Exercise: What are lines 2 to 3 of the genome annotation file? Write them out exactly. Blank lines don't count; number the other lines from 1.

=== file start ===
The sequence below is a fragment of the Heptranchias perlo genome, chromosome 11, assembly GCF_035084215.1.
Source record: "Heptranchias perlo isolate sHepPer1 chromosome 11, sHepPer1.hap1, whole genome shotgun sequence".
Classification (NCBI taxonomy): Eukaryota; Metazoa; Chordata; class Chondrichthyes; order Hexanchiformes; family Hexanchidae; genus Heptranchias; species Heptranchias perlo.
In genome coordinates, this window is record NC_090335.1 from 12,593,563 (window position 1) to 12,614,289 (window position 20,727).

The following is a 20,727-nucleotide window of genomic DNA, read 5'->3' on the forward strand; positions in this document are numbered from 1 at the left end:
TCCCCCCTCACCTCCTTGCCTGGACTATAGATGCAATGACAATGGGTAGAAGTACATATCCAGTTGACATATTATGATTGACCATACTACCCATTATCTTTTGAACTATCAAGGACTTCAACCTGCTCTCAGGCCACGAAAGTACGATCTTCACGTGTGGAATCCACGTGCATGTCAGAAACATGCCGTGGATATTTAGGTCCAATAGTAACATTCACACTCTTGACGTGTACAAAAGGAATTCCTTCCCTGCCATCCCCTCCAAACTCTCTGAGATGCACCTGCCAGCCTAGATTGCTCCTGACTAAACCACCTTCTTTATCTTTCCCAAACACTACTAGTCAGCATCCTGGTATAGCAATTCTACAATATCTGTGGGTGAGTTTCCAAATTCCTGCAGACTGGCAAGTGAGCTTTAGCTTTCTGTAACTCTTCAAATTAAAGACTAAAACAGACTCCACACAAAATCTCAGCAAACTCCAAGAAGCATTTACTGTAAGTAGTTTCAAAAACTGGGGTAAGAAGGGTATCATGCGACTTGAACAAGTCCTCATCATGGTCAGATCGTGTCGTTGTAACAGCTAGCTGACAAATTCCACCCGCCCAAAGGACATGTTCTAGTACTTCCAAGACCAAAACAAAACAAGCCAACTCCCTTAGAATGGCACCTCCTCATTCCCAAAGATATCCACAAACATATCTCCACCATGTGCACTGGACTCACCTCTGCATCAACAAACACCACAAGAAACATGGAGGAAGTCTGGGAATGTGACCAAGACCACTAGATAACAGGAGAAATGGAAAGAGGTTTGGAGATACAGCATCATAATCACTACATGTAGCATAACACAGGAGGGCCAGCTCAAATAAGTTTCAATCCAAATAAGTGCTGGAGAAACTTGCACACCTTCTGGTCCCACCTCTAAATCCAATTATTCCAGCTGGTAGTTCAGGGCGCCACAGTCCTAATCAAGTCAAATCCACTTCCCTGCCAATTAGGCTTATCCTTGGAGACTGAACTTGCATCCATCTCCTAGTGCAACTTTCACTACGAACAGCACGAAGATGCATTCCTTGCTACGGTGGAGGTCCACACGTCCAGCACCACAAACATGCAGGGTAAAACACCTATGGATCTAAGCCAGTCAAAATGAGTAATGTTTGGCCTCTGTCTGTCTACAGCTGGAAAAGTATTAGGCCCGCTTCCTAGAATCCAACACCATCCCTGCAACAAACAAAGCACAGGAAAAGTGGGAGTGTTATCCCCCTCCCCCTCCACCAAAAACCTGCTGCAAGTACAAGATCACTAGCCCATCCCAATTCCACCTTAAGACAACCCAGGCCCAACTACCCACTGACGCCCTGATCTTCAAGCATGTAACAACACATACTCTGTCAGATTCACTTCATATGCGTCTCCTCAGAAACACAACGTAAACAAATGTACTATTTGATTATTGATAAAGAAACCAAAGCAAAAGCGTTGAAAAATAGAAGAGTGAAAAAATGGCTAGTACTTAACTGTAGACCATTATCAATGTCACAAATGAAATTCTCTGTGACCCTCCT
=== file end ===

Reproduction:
Source record: "Heptranchias perlo isolate sHepPer1 chromosome 11, sHepPer1.hap1, whole genome shotgun sequence".
Classification (NCBI taxonomy): Eukaryota; Metazoa; Chordata; class Chondrichthyes; order Hexanchiformes; family Hexanchidae; genus Heptranchias; species Heptranchias perlo.